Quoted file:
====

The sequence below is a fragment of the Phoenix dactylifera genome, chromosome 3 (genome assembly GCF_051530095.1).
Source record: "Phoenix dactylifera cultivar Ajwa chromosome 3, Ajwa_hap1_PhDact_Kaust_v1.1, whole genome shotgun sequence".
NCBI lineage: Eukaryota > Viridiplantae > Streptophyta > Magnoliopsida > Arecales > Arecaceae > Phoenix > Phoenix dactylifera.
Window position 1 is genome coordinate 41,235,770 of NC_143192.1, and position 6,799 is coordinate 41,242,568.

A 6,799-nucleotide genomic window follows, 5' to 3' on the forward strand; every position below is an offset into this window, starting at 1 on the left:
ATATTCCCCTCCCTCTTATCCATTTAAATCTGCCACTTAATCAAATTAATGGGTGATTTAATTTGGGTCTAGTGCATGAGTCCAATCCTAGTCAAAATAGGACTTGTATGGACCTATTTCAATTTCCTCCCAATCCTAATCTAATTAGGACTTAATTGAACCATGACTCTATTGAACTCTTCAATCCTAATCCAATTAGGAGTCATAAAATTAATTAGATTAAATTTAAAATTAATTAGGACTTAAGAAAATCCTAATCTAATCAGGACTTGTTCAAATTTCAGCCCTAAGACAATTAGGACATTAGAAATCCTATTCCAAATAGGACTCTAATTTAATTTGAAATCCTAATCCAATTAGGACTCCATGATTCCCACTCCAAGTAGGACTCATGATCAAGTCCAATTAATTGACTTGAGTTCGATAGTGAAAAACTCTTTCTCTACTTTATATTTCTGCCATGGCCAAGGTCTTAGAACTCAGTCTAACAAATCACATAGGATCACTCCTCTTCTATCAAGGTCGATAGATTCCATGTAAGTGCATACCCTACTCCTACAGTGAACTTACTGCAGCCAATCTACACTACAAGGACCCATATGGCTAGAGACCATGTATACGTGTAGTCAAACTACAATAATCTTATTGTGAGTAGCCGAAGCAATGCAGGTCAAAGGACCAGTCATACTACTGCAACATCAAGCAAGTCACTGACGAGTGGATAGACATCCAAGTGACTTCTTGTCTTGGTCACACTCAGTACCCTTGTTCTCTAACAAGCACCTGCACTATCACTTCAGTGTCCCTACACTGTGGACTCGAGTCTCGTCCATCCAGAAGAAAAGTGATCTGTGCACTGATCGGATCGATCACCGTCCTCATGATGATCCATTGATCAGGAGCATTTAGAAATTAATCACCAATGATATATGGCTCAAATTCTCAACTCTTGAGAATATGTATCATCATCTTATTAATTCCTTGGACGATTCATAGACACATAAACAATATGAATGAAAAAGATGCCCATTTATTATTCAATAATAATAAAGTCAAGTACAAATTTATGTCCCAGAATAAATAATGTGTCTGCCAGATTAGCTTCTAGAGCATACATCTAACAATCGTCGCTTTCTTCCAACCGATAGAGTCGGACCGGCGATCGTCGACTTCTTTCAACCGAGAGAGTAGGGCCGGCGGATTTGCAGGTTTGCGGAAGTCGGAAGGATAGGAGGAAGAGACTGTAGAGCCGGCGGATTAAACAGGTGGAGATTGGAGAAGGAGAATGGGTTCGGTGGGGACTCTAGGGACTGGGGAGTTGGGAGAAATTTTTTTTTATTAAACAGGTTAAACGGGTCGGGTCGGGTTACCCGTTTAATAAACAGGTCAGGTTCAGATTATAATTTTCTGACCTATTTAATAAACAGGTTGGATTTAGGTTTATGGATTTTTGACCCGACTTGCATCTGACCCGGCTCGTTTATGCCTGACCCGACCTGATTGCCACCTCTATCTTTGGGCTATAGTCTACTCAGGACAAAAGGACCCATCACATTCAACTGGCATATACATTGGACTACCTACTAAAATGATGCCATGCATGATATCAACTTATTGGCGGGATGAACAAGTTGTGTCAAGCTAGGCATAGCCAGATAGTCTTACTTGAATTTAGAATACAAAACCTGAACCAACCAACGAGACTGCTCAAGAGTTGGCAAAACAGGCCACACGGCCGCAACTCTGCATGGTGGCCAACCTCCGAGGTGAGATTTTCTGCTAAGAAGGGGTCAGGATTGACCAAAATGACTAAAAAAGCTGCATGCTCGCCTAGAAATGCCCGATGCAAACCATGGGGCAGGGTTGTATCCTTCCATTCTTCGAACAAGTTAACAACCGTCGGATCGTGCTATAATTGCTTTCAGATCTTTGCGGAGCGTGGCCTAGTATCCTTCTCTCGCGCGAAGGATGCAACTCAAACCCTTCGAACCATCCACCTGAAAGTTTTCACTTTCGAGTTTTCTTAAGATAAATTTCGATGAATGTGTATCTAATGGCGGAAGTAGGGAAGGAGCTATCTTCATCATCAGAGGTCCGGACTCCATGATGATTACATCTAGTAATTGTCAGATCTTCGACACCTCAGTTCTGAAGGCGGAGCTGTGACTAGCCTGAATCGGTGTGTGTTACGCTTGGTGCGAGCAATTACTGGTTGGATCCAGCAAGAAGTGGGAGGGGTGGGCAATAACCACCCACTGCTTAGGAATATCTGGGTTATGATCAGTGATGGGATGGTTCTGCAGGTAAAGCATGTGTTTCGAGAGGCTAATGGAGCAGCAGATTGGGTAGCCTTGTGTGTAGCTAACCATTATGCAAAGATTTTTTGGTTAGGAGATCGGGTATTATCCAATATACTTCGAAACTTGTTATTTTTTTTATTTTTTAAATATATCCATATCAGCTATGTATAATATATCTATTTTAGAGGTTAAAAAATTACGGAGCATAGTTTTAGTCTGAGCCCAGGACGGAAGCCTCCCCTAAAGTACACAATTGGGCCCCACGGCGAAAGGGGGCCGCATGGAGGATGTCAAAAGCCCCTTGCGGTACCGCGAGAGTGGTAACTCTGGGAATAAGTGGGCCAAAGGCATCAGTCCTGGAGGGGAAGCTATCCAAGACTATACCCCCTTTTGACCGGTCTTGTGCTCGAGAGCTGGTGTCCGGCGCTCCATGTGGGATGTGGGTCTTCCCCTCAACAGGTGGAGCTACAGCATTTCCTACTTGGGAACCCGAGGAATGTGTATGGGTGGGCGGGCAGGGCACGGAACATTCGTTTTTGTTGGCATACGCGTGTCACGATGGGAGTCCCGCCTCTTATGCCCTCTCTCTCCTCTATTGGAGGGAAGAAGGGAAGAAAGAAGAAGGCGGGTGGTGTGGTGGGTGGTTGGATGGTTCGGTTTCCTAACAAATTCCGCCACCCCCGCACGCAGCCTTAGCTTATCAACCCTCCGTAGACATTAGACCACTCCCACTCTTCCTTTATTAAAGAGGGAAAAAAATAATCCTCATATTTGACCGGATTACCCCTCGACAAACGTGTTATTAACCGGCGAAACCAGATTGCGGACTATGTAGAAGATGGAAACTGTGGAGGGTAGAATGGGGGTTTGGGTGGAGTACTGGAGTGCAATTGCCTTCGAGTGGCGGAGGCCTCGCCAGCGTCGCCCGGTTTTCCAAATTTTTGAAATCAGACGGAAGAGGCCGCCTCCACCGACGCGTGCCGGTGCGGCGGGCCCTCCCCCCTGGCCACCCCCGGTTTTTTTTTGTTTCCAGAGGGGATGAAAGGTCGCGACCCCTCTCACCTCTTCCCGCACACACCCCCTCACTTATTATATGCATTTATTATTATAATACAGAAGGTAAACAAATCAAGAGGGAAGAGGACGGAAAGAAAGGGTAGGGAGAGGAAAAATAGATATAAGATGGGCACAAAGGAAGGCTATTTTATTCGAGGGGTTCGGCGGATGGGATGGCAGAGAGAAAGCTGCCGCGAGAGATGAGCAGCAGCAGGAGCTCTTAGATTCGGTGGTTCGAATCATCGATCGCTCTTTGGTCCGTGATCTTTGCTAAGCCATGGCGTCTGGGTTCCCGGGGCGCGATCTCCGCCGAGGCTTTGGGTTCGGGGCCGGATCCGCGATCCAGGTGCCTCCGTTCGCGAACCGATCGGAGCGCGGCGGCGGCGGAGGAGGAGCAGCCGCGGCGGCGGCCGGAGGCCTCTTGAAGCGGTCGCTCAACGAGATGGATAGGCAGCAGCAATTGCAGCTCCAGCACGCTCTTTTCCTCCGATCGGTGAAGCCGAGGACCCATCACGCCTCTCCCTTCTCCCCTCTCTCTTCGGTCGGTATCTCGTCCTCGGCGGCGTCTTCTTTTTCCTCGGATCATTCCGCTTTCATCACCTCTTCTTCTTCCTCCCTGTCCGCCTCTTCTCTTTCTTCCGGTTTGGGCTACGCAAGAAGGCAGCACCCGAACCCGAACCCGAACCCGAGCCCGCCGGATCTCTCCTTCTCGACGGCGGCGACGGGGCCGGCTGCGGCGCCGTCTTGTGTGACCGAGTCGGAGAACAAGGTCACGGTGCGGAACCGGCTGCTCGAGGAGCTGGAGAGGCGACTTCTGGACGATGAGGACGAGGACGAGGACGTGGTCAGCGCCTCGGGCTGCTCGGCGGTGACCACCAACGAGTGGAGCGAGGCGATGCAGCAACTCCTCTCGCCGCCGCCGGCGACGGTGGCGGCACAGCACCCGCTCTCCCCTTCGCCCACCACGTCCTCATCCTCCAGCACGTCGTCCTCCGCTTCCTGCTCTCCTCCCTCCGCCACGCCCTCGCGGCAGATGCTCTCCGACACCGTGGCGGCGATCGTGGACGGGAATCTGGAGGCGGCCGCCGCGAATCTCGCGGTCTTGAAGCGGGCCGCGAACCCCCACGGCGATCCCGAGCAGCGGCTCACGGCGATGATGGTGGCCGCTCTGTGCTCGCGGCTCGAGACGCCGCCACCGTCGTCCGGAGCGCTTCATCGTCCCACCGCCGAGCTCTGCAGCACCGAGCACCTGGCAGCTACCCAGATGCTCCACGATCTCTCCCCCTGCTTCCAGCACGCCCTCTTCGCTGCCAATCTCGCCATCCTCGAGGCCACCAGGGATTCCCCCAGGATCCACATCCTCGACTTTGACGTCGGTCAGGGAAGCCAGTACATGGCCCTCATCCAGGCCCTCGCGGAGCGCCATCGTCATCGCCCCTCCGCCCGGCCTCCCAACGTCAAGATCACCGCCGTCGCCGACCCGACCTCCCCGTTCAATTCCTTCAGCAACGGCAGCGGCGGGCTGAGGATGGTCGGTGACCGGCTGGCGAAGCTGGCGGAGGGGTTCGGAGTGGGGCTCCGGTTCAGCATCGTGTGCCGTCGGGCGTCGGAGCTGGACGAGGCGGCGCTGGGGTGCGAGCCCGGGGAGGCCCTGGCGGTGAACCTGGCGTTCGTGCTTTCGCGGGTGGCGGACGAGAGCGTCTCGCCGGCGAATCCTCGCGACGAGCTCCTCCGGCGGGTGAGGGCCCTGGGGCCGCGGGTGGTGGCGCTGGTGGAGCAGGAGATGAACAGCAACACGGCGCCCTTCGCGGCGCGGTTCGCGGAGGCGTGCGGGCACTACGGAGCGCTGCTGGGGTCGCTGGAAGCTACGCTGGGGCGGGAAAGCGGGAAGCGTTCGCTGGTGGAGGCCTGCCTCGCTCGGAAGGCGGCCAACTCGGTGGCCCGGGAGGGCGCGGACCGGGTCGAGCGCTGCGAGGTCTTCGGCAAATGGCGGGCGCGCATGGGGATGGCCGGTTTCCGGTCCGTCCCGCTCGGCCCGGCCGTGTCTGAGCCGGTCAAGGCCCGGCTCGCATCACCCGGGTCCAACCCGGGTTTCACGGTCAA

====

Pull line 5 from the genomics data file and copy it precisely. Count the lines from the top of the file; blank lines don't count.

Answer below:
A 6,799-nucleotide genomic window follows, 5' to 3' on the forward strand; every position below is an offset into this window, starting at 1 on the left: